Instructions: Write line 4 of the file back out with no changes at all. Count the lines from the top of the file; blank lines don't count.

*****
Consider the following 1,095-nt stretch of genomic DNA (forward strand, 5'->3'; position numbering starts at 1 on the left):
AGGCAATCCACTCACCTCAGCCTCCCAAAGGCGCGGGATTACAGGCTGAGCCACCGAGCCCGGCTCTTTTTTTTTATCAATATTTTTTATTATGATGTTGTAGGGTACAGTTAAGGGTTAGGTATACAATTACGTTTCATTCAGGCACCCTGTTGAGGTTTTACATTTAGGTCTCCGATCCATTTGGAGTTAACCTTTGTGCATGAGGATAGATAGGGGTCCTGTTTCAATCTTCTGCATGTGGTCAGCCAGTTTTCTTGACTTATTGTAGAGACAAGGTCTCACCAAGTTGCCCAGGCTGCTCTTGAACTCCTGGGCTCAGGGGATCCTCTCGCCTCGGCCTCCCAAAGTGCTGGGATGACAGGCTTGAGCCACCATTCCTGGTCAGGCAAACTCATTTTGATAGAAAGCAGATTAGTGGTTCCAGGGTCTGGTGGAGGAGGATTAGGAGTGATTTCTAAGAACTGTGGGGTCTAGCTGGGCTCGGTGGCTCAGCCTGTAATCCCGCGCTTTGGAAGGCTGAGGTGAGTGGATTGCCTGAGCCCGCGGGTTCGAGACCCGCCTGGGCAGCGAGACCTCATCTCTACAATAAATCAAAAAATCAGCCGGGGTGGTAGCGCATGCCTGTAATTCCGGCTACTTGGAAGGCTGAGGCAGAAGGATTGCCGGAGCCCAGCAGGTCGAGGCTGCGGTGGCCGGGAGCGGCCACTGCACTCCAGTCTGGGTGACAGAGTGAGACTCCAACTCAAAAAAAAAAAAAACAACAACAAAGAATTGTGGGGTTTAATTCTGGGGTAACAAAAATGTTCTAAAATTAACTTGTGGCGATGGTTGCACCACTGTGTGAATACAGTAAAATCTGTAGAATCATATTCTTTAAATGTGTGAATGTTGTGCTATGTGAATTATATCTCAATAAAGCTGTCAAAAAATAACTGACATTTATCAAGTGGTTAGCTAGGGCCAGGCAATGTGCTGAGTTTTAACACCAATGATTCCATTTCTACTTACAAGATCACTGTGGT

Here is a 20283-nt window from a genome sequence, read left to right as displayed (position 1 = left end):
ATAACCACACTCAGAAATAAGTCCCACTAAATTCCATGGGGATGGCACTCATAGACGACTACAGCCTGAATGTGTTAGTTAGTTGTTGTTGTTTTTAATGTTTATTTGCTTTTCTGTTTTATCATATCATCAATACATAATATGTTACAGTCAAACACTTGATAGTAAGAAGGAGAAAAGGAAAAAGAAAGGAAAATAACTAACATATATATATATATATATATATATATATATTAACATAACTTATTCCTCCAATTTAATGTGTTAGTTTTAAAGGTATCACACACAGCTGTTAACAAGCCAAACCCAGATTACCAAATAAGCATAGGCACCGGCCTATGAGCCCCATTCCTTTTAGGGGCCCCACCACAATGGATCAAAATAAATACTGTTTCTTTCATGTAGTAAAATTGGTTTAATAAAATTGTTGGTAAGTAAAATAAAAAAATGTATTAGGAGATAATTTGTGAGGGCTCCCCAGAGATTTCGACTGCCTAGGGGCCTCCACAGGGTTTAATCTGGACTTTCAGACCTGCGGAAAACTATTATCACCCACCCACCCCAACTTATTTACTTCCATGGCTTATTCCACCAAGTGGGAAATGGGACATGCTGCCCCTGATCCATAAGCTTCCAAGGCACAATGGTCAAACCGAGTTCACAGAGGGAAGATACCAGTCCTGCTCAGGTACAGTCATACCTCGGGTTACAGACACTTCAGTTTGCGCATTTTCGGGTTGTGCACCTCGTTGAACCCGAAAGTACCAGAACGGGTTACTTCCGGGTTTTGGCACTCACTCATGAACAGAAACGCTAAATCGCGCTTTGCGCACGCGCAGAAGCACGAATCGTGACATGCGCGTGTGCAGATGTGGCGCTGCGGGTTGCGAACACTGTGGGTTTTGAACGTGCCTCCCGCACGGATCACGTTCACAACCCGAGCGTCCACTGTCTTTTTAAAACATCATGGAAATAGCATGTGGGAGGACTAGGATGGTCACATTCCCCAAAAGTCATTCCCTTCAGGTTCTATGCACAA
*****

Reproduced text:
ATAACCACACTCAGAAATAAGTCCCACTAAATTCCATGGGGATGGCACTCATAGACGACTACAGCCTGAATGTGTTAGTTAGTTGTTGTTGTTTTTAATGTTTATTTGCTTTTCTGTTTTATCATATCATCAATACATAATATGTTACAGTCAAACACTTGATAGTAAGAAGGAGAAAAGGAAAAAGAAAGGAAAATAACTAACATATATATATATATATATATATATATATATTAACATAACTTATTCCTCCAATTTAATGTGTTAGTTTTAAAGGTATCACACACAGCTGTTAACAAGCCAAACCCAGATTACCAAATAAGCATAGGCACCGGCCTATGAGCCCCATTCCTTTTAGGGGCCCCACCACAATGGATCAAAATAAATACTGTTTCTTTCATGTAGTAAAATTGGTTTAATAAAATTGTTGGTAAGTAAAATAAAAAAATGTATTAGGAGATAATTTGTGAGGGCTCCCCAGAGATTTCGACTGCCTAGGGGCCTCCACAGGGTTTAATCTGGACTTTCAGACCTGCGGAAAACTATTATCACCCACCCACCCCAACTTATTTACTTCCATGGCTTATTCCACCAAGTGGGAAATGGGACATGCTGCCCCTGATCCATAAGCTTCCAAGGCACAATGGTCAAACCGAGTTCACAGAGGGAAGATACCAGTCCTGCTCAGGTACAGTCATACCTCGGGTTACAGACACTTCAGTTTGCGCATTTTCGGGTTGTGCACCTCGTTGAACCCGAAAGTACCAGAACGGGTTACTTCCGGGTTTTGGCACTCACTCATGAACAGAAACGCTAAATCGCGCTTTGCGCACGCGCAGAAGCACGAATCGTGACATGCGCGTGTGCAGATGTGGCGCTGCGGGTTGCGAACACTGTGGGTTTTGAACGTGCCTCCCGCACGGATCACGTTCACAACCCGAGCGTCCACTGTCTTTTTAAAACATCATGGAAATAGCATGTGGGAGGACTAGGATGGTCACATTCCCCAAAAGTCATTCCCTTCAGGTTCTATGCACAA